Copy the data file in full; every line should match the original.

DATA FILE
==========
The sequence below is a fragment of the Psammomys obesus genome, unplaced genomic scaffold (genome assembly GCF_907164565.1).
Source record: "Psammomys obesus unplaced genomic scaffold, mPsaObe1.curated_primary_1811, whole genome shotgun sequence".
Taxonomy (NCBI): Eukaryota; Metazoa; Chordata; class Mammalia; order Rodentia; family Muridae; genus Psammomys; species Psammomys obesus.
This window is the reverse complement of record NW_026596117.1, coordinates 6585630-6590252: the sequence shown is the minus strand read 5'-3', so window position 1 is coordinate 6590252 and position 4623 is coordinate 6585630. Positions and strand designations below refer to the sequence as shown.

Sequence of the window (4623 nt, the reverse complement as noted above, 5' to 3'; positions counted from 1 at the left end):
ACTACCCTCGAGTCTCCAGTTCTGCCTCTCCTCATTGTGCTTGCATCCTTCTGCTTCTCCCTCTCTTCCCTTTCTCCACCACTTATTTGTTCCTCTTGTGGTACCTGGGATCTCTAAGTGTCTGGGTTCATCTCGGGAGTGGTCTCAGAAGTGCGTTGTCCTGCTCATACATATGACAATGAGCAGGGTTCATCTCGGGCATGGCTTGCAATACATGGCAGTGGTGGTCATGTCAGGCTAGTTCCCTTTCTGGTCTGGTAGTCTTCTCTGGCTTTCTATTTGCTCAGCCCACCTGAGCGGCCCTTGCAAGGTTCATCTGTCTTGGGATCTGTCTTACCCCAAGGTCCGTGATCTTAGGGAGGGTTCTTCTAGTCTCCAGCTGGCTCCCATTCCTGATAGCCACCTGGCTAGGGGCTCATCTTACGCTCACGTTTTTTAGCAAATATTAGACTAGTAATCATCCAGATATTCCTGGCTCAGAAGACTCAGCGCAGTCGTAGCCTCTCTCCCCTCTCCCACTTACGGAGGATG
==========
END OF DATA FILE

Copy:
The sequence below is a fragment of the Psammomys obesus genome, unplaced genomic scaffold (genome assembly GCF_907164565.1).
Source record: "Psammomys obesus unplaced genomic scaffold, mPsaObe1.curated_primary_1811, whole genome shotgun sequence".
Taxonomy (NCBI): Eukaryota; Metazoa; Chordata; class Mammalia; order Rodentia; family Muridae; genus Psammomys; species Psammomys obesus.
This window is the reverse complement of record NW_026596117.1, coordinates 6585630-6590252: the sequence shown is the minus strand read 5'-3', so window position 1 is coordinate 6590252 and position 4623 is coordinate 6585630. Positions and strand designations below refer to the sequence as shown.

Sequence of the window (4623 nt, the reverse complement as noted above, 5' to 3'; positions counted from 1 at the left end):
ACTACCCTCGAGTCTCCAGTTCTGCCTCTCCTCATTGTGCTTGCATCCTTCTGCTTCTCCCTCTCTTCCCTTTCTCCACCACTTATTTGTTCCTCTTGTGGTACCTGGGATCTCTAAGTGTCTGGGTTCATCTCGGGAGTGGTCTCAGAAGTGCGTTGTCCTGCTCATACATATGACAATGAGCAGGGTTCATCTCGGGCATGGCTTGCAATACATGGCAGTGGTGGTCATGTCAGGCTAGTTCCCTTTCTGGTCTGGTAGTCTTCTCTGGCTTTCTATTTGCTCAGCCCACCTGAGCGGCCCTTGCAAGGTTCATCTGTCTTGGGATCTGTCTTACCCCAAGGTCCGTGATCTTAGGGAGGGTTCTTCTAGTCTCCAGCTGGCTCCCATTCCTGATAGCCACCTGGCTAGGGGCTCATCTTACGCTCACGTTTTTTAGCAAATATTAGACTAGTAATCATCCAGATATTCCTGGCTCAGAAGACTCAGCGCAGTCGTAGCCTCTCTCCCCTCTCCCACTTACGGAGGATG